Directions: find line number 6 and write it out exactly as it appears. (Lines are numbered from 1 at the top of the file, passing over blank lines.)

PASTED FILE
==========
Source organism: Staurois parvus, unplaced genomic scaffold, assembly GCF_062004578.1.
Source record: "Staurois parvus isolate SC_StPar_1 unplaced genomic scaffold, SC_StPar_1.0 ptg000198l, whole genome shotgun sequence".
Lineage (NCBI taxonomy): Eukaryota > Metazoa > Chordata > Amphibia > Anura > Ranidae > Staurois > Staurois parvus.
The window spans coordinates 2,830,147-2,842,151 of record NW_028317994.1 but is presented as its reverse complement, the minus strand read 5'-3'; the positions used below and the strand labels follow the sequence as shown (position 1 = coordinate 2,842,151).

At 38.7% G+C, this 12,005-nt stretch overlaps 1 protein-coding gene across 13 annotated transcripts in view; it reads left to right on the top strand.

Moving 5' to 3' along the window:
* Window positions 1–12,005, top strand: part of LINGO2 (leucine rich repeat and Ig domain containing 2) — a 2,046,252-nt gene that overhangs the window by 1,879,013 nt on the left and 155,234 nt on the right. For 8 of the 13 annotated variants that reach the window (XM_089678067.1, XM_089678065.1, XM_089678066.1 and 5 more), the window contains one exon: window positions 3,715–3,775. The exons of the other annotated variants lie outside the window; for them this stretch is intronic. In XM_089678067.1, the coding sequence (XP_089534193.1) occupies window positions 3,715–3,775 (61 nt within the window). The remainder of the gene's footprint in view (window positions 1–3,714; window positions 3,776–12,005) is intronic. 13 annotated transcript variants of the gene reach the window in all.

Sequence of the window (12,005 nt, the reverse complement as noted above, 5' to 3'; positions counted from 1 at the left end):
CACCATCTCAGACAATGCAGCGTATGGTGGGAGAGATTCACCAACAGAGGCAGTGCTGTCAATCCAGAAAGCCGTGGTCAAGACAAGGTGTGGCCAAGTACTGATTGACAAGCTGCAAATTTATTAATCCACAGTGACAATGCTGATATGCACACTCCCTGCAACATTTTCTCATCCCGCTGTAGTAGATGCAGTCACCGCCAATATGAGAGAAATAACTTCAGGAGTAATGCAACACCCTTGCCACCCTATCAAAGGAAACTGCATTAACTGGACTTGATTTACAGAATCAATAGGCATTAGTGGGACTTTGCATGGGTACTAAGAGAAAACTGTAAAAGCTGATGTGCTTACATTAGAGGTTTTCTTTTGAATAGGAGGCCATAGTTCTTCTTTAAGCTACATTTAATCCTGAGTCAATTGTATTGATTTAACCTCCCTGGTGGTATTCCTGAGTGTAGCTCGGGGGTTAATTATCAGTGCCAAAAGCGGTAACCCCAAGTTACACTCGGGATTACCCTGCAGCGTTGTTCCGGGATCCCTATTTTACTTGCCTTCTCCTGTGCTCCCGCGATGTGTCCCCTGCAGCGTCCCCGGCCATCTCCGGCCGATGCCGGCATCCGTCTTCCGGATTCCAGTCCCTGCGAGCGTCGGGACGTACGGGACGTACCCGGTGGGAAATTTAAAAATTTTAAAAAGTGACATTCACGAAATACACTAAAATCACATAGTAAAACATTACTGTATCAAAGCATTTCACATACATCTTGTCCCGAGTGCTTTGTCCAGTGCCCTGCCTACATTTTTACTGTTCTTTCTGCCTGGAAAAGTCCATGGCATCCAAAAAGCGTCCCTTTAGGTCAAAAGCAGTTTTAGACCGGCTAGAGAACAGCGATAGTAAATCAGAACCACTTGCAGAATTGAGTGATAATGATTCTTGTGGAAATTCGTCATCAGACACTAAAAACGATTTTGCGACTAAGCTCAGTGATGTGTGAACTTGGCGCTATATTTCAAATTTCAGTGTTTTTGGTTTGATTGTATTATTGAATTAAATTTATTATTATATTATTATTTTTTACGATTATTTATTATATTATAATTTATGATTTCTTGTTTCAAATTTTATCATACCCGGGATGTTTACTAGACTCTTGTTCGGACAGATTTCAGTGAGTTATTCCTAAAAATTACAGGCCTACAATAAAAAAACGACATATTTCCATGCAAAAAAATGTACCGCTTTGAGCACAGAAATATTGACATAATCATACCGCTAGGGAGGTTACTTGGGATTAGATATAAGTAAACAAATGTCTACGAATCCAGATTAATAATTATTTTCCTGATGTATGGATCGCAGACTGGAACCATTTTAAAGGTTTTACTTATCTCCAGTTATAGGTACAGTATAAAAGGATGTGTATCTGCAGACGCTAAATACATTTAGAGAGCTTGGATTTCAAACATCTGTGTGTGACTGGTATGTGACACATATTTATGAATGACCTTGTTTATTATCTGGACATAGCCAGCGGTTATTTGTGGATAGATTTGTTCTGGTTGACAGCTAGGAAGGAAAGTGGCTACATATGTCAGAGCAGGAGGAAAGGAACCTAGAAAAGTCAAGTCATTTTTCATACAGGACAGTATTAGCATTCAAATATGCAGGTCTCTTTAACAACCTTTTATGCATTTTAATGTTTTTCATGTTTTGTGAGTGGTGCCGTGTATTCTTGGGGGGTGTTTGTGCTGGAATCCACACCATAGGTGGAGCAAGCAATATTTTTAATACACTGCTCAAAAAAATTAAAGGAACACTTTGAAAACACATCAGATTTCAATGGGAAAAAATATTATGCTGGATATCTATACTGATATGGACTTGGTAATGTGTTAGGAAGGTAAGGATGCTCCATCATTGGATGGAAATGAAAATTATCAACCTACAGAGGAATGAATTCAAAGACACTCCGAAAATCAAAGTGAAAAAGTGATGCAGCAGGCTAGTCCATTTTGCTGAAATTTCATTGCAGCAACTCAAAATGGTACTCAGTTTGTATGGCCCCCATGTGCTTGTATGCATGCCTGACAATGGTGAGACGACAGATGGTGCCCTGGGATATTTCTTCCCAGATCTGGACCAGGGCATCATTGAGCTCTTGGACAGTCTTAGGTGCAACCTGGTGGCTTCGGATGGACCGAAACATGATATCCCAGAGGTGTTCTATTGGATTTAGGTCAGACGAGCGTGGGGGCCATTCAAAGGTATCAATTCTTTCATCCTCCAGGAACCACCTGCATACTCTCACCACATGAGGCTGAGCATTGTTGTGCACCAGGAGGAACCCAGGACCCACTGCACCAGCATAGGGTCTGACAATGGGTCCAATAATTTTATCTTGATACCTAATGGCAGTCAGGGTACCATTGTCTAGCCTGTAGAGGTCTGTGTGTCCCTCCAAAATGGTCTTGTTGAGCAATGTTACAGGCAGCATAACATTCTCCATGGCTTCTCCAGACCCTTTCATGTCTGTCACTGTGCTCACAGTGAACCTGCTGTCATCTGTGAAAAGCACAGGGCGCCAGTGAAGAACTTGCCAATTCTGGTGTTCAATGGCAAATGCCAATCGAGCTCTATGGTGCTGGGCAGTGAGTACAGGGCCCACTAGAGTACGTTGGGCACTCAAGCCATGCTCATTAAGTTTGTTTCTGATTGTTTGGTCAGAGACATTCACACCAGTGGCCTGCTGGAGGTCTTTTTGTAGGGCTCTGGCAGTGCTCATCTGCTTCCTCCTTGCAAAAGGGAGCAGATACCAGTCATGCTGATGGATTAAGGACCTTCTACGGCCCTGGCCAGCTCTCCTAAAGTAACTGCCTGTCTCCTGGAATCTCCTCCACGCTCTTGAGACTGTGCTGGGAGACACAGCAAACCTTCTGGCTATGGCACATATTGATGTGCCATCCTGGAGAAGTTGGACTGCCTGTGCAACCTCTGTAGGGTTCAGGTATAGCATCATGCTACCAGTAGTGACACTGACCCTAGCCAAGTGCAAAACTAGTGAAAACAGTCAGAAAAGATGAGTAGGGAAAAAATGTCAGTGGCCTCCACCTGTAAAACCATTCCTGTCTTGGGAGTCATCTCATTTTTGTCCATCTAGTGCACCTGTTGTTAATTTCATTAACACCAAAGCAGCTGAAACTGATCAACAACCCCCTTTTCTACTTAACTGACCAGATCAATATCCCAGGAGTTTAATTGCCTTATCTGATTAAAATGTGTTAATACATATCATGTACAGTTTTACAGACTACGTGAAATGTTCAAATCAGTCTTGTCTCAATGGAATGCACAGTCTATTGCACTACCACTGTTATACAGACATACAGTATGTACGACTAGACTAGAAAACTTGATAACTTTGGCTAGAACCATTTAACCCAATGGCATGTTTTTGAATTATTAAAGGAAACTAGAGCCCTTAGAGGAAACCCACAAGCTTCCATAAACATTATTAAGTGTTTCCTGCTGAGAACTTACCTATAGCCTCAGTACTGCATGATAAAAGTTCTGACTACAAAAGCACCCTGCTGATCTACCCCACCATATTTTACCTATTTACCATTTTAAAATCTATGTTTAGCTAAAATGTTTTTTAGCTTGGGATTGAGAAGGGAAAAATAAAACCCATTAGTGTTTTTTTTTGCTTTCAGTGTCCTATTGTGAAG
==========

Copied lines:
Moving 5' to 3' along the window: